2) Remove invasive species and then wait to see if native plants begin to grow without assistance. (If natives plants start on their own, then these plants or trees are likely the most appropriate flora for the habitat.)
3) Scatter seeds from nearby native plants in a similar habitat.
4) If you feel you must add a new plant then select a native plant while considering how the plant fits with the specific habitat and understanding the plant's logical place in the normal succession of native plants.

My intention in my weekly post is to include at least one photo each week and visually challenge us to know the difference between native and non-native lifeforms.

Are the grebes and the water lilies in these photos native to Union Bay?









Scroll down to see the answers!






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A) Pied-billed Grebes are native to Union Bay
B) The Water Lily (Nymphaea Orodata) is an invasive weed.
















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The Email Challenge:

Over the years I have had many readers tell me that Google is no longer sending them email announcements regarding my posts. Even more frustrating when they go to 're-sign-up', hoping that will enable them to once again start receiving the announcements, they get a message which says 'Sorry, you are already signed up.' Google has not responded to my requests for help with this issue. 

My functional work around is to setup my own email list and each week I manually send out a new post announcement. If you are experiencing the issue and would like to be added to my personal email list please send me an email requesting to be added. Thank you for your patience!

My email address is LDHubbell@comcast.net



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Saturday, January 27, 2018

Living Sunshine

A Townsend's Warbler is one of my favorite birds. I love the alternating patches of brilliant yellow. Catching just a glimpse of one makes me smile. I can almost feel the warmth of summer sunshine on my face. When most Townsend's Warblers are soaking up Vitamin D in Mexico or California a hardy few choose to stay here during the gray of winter. 

Normally, they prefer to feed in the upper foliage of coniferous trees, but apparently in winter they are sometimes forced to look for food wherever they can find it. In winter I often see them searching among the blossoms of the flowering Mahonia in the Arboretum. 

This particular plant variety, 'Arthur Menzies', creates a bit of a conundrum for folks, like myself, who believe native plants are better for our local environment. This plant supplies winter food for the native Townsend's Warblers and also for Anna's Hummingbirds. Even though this variety of plant was discovered in the Arboretum, I do not think we can honestly call it a native. It is a hybrid of two Chinese species. You can read the interesting back story by Niall Dunne, Communications Manager, Arboretum Foundation, by Clicking Here.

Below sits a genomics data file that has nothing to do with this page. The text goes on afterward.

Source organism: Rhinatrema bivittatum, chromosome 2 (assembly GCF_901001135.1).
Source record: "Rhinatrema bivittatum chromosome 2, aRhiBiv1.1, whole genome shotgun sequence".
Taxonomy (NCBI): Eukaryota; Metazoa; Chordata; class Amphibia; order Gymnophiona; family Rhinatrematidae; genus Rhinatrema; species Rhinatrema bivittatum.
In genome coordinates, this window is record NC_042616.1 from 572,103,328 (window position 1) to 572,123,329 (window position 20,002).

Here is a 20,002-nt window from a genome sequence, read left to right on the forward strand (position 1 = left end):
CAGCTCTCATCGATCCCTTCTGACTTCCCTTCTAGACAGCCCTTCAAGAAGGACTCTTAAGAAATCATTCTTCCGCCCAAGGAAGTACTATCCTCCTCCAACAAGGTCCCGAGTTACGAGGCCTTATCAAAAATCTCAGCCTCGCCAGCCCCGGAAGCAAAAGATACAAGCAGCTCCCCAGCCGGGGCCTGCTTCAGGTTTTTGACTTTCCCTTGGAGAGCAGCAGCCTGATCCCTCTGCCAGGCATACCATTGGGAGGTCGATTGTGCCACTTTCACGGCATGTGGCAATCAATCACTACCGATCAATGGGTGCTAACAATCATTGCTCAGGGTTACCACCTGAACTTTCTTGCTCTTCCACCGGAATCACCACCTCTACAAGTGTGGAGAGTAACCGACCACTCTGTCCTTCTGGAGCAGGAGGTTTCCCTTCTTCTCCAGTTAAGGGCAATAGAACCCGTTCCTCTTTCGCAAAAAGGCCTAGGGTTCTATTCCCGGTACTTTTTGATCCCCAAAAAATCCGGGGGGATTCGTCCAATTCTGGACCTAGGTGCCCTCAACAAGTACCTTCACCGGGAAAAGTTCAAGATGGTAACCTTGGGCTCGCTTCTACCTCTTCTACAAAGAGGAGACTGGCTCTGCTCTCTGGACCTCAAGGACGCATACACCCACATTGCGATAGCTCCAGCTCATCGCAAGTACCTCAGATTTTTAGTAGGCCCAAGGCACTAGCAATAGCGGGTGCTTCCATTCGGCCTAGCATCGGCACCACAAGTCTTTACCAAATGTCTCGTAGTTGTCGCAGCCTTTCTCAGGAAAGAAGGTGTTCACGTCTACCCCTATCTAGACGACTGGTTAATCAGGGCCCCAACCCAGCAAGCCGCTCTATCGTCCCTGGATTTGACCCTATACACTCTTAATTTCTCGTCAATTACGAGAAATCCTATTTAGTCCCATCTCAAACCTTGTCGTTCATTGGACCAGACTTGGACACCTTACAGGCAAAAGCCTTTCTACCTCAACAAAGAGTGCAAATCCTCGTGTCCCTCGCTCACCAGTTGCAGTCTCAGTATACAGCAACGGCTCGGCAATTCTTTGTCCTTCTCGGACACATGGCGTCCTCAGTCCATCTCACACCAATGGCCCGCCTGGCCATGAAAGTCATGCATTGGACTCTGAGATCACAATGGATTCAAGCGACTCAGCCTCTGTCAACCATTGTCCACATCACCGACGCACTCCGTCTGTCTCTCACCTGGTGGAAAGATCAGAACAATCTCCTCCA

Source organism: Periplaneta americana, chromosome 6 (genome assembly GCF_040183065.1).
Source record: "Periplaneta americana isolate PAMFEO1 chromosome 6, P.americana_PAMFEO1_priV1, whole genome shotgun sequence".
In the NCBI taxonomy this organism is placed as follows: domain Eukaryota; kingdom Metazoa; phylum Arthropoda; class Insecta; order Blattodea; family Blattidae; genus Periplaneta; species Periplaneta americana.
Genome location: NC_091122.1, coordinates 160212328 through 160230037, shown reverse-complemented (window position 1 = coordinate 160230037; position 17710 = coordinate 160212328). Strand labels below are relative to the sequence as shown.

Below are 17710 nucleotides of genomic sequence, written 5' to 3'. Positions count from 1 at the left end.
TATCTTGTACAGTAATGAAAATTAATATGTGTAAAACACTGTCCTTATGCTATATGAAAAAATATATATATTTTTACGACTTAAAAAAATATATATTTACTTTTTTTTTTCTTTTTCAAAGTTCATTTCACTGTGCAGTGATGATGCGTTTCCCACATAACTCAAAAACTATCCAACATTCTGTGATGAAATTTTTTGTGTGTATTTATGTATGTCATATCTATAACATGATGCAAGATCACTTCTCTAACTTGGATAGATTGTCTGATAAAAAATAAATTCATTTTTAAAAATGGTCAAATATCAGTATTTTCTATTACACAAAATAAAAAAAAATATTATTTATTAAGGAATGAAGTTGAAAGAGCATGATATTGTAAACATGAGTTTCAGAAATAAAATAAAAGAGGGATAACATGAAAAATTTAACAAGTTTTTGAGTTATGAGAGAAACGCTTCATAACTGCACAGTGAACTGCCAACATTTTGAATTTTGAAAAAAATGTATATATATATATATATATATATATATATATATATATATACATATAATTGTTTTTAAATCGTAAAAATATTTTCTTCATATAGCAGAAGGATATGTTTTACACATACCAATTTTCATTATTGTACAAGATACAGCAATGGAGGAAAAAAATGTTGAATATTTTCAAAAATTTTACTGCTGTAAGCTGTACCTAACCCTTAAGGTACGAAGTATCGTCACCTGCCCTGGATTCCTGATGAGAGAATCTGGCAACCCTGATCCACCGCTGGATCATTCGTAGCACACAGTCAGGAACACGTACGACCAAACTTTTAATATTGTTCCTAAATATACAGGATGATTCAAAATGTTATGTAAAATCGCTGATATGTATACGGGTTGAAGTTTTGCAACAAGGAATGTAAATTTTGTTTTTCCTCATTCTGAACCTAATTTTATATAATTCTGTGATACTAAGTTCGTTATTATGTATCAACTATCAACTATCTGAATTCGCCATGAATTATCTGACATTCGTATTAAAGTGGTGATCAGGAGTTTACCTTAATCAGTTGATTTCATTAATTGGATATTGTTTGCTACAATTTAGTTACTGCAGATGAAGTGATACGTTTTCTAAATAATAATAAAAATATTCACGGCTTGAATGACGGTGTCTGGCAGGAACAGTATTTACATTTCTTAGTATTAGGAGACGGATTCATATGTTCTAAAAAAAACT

One of the most odd features of Townsend's Warblers is how their color schemes vary depending on your perspective. When viewed from behind, they appear mostly black and white. If I only saw one departing, without a glimpse of yellow, I might not even realize the bird was a warbler.

When they spread their tails, you can see that the black and white color scheme extends to end of their rectrices or tail feathers.


When observed face-to-face a male bird appears mostly black and yellow. As they flicker through the foliage it is easy to overlooking their two white wing bars.

At first glance, a mature female looks pretty much the same as a male. You might even assume that the difference is due to the lack of sunlight in this photo. That is not the case. Females are a dark, olive green in color on their crowns and auriculars, e.g. sides of the head, while mature males have black in these locations.

Another critical difference can be seen in the primarily yellow throats of the females...

 ...as compared to the black throats of the males.

Curiously, the male throats do not all have the same amount of black.

This male shows a lot less black, but perhaps, growing a black throat is a process. Occasionally, mature females can also have a bit of black on their throats, however, their cheeks and crowns will still be olive-green.